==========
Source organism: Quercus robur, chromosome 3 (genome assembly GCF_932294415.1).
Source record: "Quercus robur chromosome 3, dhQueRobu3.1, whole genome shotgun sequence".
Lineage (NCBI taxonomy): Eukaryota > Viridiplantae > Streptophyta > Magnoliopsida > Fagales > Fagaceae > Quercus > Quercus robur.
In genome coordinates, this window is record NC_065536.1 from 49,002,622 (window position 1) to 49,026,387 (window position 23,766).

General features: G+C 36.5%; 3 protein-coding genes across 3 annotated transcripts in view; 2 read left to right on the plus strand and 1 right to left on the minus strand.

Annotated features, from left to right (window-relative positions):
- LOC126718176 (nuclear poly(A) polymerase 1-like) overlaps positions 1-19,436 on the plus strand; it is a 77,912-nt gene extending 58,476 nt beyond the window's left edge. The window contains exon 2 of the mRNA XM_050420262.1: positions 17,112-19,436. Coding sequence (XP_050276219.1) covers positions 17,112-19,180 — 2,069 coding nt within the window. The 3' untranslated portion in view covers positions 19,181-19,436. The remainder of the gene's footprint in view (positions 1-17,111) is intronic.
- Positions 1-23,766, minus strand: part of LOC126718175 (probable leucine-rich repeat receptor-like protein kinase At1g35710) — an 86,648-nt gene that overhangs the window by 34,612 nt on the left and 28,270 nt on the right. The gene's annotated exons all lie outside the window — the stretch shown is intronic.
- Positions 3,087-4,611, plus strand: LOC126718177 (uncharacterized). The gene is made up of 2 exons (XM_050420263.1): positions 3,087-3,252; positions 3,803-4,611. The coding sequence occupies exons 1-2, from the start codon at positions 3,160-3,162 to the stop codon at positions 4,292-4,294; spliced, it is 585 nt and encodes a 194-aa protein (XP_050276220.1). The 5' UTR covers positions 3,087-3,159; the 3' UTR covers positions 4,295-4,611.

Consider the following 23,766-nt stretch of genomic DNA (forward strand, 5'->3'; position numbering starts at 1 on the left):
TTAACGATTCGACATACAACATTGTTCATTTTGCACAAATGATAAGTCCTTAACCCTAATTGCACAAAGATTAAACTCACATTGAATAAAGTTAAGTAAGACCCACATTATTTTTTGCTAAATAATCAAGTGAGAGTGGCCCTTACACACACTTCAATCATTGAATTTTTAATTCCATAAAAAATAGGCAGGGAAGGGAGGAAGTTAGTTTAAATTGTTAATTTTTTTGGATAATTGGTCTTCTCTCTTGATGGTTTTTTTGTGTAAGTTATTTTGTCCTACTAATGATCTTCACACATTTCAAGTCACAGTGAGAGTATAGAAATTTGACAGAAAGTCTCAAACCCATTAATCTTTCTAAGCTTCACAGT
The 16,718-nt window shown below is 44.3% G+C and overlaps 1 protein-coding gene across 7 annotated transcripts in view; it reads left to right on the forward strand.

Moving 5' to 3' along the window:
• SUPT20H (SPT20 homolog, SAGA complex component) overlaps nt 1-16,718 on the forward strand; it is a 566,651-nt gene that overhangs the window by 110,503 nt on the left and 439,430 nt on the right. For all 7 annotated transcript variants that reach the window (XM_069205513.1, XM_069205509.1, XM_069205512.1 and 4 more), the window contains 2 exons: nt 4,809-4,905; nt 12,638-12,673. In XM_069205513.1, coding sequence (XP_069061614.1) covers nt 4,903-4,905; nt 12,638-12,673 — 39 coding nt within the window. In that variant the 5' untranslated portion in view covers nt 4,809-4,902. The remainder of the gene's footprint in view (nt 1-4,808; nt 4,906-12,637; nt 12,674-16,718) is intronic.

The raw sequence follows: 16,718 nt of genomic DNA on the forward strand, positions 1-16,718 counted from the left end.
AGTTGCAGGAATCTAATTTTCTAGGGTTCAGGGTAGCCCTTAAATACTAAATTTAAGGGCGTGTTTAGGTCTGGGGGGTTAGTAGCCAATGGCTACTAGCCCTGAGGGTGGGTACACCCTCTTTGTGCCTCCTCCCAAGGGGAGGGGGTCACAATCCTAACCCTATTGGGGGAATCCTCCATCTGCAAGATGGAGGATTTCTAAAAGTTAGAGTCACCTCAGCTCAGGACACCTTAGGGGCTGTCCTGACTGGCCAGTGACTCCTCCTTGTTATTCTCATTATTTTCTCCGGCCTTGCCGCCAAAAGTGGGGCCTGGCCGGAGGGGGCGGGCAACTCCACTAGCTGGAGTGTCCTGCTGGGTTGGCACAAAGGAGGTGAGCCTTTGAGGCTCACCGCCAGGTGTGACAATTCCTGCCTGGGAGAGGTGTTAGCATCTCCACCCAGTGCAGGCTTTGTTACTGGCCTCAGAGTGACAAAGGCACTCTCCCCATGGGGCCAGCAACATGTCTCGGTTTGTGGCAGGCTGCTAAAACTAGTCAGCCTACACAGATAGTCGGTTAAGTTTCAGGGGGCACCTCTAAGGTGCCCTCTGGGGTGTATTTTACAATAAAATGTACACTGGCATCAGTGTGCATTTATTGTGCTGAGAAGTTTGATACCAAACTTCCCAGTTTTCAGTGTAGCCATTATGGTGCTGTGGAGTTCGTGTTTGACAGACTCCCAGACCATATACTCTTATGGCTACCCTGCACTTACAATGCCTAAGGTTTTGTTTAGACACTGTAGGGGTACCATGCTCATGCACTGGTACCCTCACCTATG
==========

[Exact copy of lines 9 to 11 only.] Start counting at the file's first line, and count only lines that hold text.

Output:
- Positions 3,087-4,611, plus strand: LOC126718177 (uncharacterized). The gene is made up of 2 exons (XM_050420263.1): positions 3,087-3,252; positions 3,803-4,611. The coding sequence occupies exons 1-2, from the start codon at positions 3,160-3,162 to the stop codon at positions 4,292-4,294; spliced, it is 585 nt and encodes a 194-aa protein (XP_050276220.1). The 5' UTR covers positions 3,087-3,159; the 3' UTR covers positions 4,295-4,611.

Consider the following 23,766-nt stretch of genomic DNA (forward strand, 5'->3'; position numbering starts at 1 on the left):
TTAACGATTCGACATACAACATTGTTCATTTTGCACAAATGATAAGTCCTTAACCCTAATTGCACAAAGATTAAACTCACATTGAATAAAGTTAAGTAAGACCCACATTATTTTTTGCTAAATAATCAAGTGAGAGTGGCCCTTACACACACTTCAATCATTGAATTTTTAATTCCATAAAAAATAGGCAGGGAAGGGAGGAAGTTAGTTTAAATTGTTAATTTTTTTGGATAATTGGTCTTCTCTCTTGATGGTTTTTTTGTGTAAGTTATTTTGTCCTACTAATGATCTTCACACATTTCAAGTCACAGTGAGAGTATAGAAATTTGACAGAAAGTCTCAAACCCATTAATCTTTCTAAGCTTCACAGT